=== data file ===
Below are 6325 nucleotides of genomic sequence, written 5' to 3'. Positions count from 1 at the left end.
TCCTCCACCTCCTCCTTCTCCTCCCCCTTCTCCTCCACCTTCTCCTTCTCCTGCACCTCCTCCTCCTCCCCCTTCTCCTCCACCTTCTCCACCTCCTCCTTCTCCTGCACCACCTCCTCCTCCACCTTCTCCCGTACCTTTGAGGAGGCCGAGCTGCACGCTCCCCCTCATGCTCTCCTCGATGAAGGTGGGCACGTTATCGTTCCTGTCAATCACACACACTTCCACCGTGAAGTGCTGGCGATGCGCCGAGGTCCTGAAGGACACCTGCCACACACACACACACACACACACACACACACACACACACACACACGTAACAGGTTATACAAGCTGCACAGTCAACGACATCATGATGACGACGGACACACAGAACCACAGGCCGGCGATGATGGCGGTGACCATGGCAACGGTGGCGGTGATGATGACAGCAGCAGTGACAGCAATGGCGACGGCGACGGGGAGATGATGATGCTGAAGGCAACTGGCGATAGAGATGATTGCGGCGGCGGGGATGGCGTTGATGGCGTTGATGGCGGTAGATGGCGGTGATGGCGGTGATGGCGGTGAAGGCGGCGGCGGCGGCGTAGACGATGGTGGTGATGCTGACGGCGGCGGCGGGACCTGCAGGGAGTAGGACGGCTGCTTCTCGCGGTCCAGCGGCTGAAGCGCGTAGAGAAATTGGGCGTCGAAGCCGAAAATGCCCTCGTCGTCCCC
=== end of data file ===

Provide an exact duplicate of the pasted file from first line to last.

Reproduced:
Below are 6325 nucleotides of genomic sequence, written 5' to 3'. Positions count from 1 at the left end.
TCCTCCACCTCCTCCTTCTCCTCCCCCTTCTCCTCCACCTTCTCCTTCTCCTGCACCTCCTCCTCCTCCCCCTTCTCCTCCACCTTCTCCACCTCCTCCTTCTCCTGCACCACCTCCTCCTCCACCTTCTCCCGTACCTTTGAGGAGGCCGAGCTGCACGCTCCCCCTCATGCTCTCCTCGATGAAGGTGGGCACGTTATCGTTCCTGTCAATCACACACACTTCCACCGTGAAGTGCTGGCGATGCGCCGAGGTCCTGAAGGACACCTGCCACACACACACACACACACACACACACACACACACACACACACACGTAACAGGTTATACAAGCTGCACAGTCAACGACATCATGATGACGACGGACACACAGAACCACAGGCCGGCGATGATGGCGGTGACCATGGCAACGGTGGCGGTGATGATGACAGCAGCAGTGACAGCAATGGCGACGGCGACGGGGAGATGATGATGCTGAAGGCAACTGGCGATAGAGATGATTGCGGCGGCGGGGATGGCGTTGATGGCGTTGATGGCGGTAGATGGCGGTGATGGCGGTGATGGCGGTGAAGGCGGCGGCGGCGGCGTAGACGATGGTGGTGATGCTGACGGCGGCGGCGGGACCTGCAGGGAGTAGGACGGCTGCTTCTCGCGGTCCAGCGGCTGAAGCGCGTAGAGAAATTGGGCGTCGAAGCCGAAAATGCCCTCGTCGTCCCC